The legend goes that BrainBoost was created by 24-year-old software programmer Assaf Rozenblatt. It took him a year to build it and he built it so that his fiancé could better do her college research. (And all I gave my wife was this search engine review blog. Ouch.)

BrainBoost is honest. What does that mean? It means that when it doesn’t know the answer it doesn’t pretend it does know. Usually. Of course it’s not perfect and you get your share of false positive matches, but generally speaking it’s solid.

UI and Features
The Snap Open feature is cool because it opens to the relevant part of the listing; think of an anchor tag where it takes you right to the text on the page that answers your question.
Otherwise it’s all pretty straightforward.

Query Examples
I wanted to know Tony Gwynn’s lifetime average, so I asked:
what was tony gwynn’s lifetime average? and I got no results. Strange, since that should be a relatively easy one.
So I refined my query: what was tony gwynn’s lifetime batting average? . This time I got 2 results and the second one has the answer displayed right there on the search results page: .339 (turns out from other results I looked at that it was actually .338, but that’s certainly not BrainBoost’s fault). I didn’t even have to click to the site. Now obviously that has potential repercussions for all the engines that make $ by driving traffic to sites. But for now I’ll stay out of the financial fray.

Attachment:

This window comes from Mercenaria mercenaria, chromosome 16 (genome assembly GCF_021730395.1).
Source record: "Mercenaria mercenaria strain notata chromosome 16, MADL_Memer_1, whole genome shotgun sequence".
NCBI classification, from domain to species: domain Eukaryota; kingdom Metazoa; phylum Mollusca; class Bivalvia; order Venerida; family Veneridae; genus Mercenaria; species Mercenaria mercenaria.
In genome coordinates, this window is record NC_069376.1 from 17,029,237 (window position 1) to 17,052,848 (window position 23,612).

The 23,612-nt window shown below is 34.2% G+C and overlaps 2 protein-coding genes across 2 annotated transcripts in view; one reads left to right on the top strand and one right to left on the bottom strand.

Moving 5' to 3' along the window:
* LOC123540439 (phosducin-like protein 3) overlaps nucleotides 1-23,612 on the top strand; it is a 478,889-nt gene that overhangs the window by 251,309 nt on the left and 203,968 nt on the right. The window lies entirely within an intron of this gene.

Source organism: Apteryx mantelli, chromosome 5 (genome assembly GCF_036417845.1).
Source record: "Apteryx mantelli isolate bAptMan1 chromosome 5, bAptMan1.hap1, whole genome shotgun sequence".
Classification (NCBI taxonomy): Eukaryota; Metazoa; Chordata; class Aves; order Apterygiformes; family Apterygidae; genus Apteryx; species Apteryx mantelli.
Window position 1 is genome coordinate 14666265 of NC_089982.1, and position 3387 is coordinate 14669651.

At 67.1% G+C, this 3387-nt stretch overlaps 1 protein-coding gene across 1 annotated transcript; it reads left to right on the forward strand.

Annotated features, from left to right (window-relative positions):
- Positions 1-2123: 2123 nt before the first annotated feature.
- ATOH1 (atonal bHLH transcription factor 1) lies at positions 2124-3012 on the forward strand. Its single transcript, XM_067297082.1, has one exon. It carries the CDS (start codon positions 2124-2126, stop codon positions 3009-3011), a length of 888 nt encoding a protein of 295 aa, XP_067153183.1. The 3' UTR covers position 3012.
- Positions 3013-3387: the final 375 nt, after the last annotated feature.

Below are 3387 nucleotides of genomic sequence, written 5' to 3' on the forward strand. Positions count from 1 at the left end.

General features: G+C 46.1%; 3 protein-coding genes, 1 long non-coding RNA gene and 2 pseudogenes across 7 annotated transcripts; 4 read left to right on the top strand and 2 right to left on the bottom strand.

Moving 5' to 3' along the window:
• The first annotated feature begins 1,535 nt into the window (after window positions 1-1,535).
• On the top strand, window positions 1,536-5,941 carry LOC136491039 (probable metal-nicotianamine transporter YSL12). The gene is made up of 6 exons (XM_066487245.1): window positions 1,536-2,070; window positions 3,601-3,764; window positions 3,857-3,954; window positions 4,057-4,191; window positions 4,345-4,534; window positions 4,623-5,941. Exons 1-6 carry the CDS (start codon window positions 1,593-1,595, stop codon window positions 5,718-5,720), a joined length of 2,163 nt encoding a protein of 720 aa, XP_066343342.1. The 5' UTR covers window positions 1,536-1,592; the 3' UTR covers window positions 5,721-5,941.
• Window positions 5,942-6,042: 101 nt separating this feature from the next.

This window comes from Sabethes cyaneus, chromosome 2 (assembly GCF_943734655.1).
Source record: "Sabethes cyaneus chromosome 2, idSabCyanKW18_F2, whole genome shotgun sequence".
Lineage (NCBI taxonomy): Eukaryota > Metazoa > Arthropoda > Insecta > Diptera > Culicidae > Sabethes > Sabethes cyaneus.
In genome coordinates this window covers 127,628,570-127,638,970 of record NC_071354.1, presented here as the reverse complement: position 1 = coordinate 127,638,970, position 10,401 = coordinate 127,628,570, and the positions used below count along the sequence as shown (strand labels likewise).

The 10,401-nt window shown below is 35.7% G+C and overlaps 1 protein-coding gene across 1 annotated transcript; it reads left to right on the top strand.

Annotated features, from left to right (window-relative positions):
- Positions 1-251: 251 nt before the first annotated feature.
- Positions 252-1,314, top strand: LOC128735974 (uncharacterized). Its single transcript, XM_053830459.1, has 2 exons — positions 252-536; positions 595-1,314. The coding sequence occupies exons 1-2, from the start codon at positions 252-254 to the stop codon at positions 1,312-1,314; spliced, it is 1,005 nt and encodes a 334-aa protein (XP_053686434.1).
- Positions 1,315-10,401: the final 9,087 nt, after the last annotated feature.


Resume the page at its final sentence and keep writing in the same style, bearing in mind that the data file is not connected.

For my next search I wanted to find out how much an annual subscription to Smithsonian magazine costs. So I queried:
how much is a year’s subscription to smithsonian magazine? I got 2 results that both had to do with getting a subscription as part of donating to an organization. Not good.
A little refinement was in order:
what is the annual cost of smithsonian magazine? returned no results.
Better try again, but this time I gamed the system by using a keyword-based phrase query instead of natural language. subscription to Smithsonian returned 6 results, 5 of which answered my question. Though with this one I had to click on the actual results (man that sounds lazy) to see the answer to my query because BrainBoost’s display text didn’t show me the answer. That’s par for the course with search engines, but I was hoping BrainBoost would display the answer right up front to this query. And in case you’re wondering, how much is a subscription to Smithsonian? had a very similar result set, though it missed one of the results from my previous query and the display text for the same results was different. But the point is I was able to query this by keywords and by natural language and get good, though slightly different, results.

And of course everyone enjoys a good laugh at the expense of natural language engines, just like we all enjoy laughing at translation engines. So here’s a good one: what is a sous chef?. The first result:
-The sous chef is legal. Hes an American.
But then a few results down is this great display text:
A sous chef is a chef ranking above line cooks and below an executive chef or chef de cuisine.
Good stuff. I’m a fan and will use BrainBoost when that nagging trivia question hits me, like what’s the population of Wales? . You’ve got to see that one for yourself, because it’s really good.